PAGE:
C.J. Lawrence Weekly – The Battle Between Rising Interest Rates and Corporate Earnings Growth is On…CJL Market Monitor at Neutral
The C.J. Lawrence Market Monitor was created in the early 1980s to measure the relative attractiveness of the stock market versus bonds, and to test the internal technical health of the stock market. Over the Monitor’s 38-year history, it has been a useful asset allocation tool. While not developed as a timing model, the SELL signals generated prior to the stock market crash of 1987, and again in the period leading up to the bursting of the internet bubble in 2000, are two of the Market Monitor’s more notable readings. Post financial crisis the Monitor assumed a very bullish stance on equities as record low yields on treasury bonds posed little competition to even modest earnings yields on stocks. But over the past several months the Monitor’s bullishness has moderated as interest rates climbed towards more “normal” levels. The Market Monitor’s current reading is NEUTRAL, with a reading of 0, on a scale of -6 to +6.
Each of the Monitor’s components is constructed to generate individual BUY, HOLD, and SELL signals. Two of its components are driven by the comparison of equity fundamentals to bond yields, two by the direction and rate of change in short- and long-term interest rates, and two by technical and market breadth indicators. Currently the two components incorporating equity fundamentals are positive and neutral, the two year-over-year bond yield comparison models are negative, and the technical models are positive and neutral. The challenge for Monitor disciples, like ourselves, is to account for its sensitivity to the rate of change in interest rates regardless of absolute levels. For instance, an increase in 3-month treasury bill yields from an absolute level of 50 basis points to a level of 100 basis points can generate the same negativity for stocks as a scenario where yields move from 3.0% to 3.5%. This is symptomatic of much of the market commentary we hear today in the financial press when experts discuss the “rising rate environment”. Yes, rates are rising, but they also remain at historically low levels. The larger question, in our view, is if, and when, interest rates will climb to levels that are more competitive with the yields on stocks.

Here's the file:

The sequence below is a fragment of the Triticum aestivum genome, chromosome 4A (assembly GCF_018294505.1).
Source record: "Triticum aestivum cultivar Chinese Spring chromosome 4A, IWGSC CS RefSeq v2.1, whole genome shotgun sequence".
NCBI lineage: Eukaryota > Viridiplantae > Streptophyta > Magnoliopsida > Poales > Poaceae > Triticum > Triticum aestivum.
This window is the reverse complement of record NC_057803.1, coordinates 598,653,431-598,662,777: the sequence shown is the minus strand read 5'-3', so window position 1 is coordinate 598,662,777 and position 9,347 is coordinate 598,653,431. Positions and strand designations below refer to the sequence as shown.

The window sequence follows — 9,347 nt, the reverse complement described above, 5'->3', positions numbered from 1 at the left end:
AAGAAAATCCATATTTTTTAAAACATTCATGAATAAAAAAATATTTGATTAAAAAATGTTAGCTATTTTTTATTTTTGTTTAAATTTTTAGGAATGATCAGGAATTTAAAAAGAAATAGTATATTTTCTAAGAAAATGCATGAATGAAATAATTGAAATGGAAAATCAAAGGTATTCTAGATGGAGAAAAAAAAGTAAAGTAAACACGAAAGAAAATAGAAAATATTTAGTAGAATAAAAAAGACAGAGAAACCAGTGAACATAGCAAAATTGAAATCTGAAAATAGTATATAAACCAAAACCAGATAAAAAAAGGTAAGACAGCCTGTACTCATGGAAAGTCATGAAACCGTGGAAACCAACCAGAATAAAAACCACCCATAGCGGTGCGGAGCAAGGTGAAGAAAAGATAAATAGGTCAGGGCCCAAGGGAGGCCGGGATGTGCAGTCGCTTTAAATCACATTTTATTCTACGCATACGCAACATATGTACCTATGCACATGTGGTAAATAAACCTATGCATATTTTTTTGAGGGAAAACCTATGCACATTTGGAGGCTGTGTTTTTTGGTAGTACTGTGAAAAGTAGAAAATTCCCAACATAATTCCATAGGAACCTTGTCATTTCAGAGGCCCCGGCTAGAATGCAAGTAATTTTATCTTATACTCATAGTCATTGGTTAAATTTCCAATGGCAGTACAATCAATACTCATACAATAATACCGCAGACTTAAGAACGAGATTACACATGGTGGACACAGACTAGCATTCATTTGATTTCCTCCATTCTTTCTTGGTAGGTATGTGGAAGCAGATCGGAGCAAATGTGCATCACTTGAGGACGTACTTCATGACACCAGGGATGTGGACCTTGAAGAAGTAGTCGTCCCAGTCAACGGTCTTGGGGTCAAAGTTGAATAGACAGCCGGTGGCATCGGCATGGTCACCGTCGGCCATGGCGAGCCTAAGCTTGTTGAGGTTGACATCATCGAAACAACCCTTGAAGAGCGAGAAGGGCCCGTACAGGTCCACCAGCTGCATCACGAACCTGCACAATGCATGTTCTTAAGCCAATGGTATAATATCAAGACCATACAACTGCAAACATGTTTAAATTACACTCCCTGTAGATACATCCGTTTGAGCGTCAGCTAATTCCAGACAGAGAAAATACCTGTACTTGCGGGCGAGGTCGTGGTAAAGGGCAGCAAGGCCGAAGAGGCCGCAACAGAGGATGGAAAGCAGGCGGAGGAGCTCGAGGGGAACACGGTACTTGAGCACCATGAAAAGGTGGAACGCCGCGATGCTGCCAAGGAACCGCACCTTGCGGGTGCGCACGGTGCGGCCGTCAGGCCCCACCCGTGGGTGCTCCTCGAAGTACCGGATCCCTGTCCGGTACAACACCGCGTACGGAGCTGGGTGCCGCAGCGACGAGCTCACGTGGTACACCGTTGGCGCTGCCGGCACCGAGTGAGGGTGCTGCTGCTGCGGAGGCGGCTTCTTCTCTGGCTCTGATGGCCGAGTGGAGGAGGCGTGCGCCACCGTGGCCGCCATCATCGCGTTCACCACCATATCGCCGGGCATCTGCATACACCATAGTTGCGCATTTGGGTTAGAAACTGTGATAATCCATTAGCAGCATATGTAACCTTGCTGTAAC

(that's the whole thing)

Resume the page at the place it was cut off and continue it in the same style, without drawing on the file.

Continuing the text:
For additional perspective, it can be instructive to look at the spread between the earnings yield on the S&P 500 (the inverse of the Price/Earnings ratio) and the 10-Year Treasury Bond yield over time. Since 1969 the differential has averaged 0.78. It now stands near 3.0%, making stocks the heavy favorite. A common rule of thumb is that stocks need to deliver an earnings yield more than 100 basis points higher than the yield on short term (3-month treasury) paper to compensate investors for the risks associated with holding equities. Today, the earnings yield on the S&P 500 is well in excess of that level, and the above comparison illustrates favorable spreads to maturities further out on the yield curve. But the path of Fed monetary policy threatens to change that calculus, and the long end of the yield curve has been cooperative of late. Strong corporate earnings reports have helped keep spreads wide, but a future slowdown in corporate profit growth that coincides with increases in interest rates could shift the balance between equity and bond yields and tilt the Market Monitor towards negative territory. The current pace of earnings growth has been encouraging and suggests the status quo should hold. But asset allocators would be wise to keep an eye on corporate earnings forecast revisions for signs that the spreads between stock and bond yields are tightening.